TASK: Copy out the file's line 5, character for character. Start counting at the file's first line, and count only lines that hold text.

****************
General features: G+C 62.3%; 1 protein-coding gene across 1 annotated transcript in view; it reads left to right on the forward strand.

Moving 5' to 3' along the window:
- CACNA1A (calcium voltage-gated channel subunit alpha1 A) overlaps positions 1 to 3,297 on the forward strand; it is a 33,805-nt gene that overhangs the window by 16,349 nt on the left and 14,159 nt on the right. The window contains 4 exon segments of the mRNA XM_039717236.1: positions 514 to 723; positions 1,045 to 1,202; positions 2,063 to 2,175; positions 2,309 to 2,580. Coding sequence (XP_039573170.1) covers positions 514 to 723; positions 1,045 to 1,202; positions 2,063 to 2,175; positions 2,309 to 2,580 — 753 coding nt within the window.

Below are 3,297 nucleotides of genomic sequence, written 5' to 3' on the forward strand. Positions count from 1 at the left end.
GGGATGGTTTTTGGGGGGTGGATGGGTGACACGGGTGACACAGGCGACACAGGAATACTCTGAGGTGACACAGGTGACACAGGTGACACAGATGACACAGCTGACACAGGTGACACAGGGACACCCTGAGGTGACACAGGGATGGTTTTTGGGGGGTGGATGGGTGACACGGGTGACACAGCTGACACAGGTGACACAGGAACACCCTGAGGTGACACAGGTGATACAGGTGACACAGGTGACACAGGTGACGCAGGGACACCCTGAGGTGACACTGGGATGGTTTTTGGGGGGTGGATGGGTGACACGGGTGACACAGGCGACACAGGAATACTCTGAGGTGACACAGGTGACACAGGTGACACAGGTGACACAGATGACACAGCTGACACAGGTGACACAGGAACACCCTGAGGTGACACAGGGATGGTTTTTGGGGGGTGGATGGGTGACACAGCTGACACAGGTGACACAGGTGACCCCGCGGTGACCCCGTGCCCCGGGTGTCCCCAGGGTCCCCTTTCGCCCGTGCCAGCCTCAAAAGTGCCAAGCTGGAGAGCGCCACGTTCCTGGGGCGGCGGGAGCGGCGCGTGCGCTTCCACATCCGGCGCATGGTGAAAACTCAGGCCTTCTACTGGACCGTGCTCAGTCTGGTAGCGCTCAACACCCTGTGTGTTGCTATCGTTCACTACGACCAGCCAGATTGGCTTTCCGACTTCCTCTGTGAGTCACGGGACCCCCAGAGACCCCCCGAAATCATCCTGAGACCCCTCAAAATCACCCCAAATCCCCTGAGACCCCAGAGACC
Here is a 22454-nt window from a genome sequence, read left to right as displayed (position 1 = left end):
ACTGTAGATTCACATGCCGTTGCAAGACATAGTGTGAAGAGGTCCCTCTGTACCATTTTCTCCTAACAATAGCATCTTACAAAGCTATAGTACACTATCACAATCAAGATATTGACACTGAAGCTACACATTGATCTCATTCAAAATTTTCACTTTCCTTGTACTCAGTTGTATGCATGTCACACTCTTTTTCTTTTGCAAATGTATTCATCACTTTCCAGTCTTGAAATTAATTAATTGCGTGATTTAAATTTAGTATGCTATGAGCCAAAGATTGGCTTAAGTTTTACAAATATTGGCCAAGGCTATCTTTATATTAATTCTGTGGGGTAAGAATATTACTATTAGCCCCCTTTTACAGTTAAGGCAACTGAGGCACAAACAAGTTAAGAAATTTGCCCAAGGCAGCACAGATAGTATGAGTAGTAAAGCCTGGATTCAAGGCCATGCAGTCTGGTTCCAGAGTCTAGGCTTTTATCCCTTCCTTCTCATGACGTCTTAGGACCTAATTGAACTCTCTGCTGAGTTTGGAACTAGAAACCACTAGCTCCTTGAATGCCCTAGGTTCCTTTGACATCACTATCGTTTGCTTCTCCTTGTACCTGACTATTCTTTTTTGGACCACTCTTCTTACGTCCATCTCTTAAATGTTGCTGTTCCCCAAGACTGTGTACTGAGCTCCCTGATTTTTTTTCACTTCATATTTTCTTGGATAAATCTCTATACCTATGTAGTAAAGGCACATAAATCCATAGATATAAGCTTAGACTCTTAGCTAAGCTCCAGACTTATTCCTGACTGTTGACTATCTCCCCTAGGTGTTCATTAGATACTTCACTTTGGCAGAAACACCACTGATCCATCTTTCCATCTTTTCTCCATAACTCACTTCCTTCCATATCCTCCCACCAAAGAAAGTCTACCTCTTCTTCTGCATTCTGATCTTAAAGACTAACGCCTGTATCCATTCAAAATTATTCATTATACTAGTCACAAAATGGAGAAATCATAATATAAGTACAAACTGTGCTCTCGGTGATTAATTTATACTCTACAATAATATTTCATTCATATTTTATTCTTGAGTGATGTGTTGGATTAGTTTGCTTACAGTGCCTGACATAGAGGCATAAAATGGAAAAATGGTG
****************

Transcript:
GGGATGGTTTTTGGGGGGTGGATGGGTGACACGGGTGACACAGGCGACACAGGAATACTCTGAGGTGACACAGGTGACACAGGTGACACAGATGACACAGCTGACACAGGTGACACAGGGACACCCTGAGGTGACACAGGGATGGTTTTTGGGGGGTGGATGGGTGACACGGGTGACACAGCTGACACAGGTGACACAGGAACACCCTGAGGTGACACAGGTGATACAGGTGACACAGGTGACACAGGTGACGCAGGGACACCCTGAGGTGACACTGGGATGGTTTTTGGGGGGTGGATGGGTGACACGGGTGACACAGGCGACACAGGAATACTCTGAGGTGACACAGGTGACACAGGTGACACAGGTGACACAGATGACACAGCTGACACAGGTGACACAGGAACACCCTGAGGTGACACAGGGATGGTTTTTGGGGGGTGGATGGGTGACACAGCTGACACAGGTGACACAGGTGACCCCGCGGTGACCCCGTGCCCCGGGTGTCCCCAGGGTCCCCTTTCGCCCGTGCCAGCCTCAAAAGTGCCAAGCTGGAGAGCGCCACGTTCCTGGGGCGGCGGGAGCGGCGCGTGCGCTTCCACATCCGGCGCATGGTGAAAACTCAGGCCTTCTACTGGACCGTGCTCAGTCTGGTAGCGCTCAACACCCTGTGTGTTGCTATCGTTCACTACGACCAGCCAGATTGGCTTTCCGACTTCCTCTGTGAGTCACGGGACCCCCAGAGACCCCCCGAAATCATCCTGAGACCCCTCAAAATCACCCCAAATCCCCTGAGACCCCAGAGACC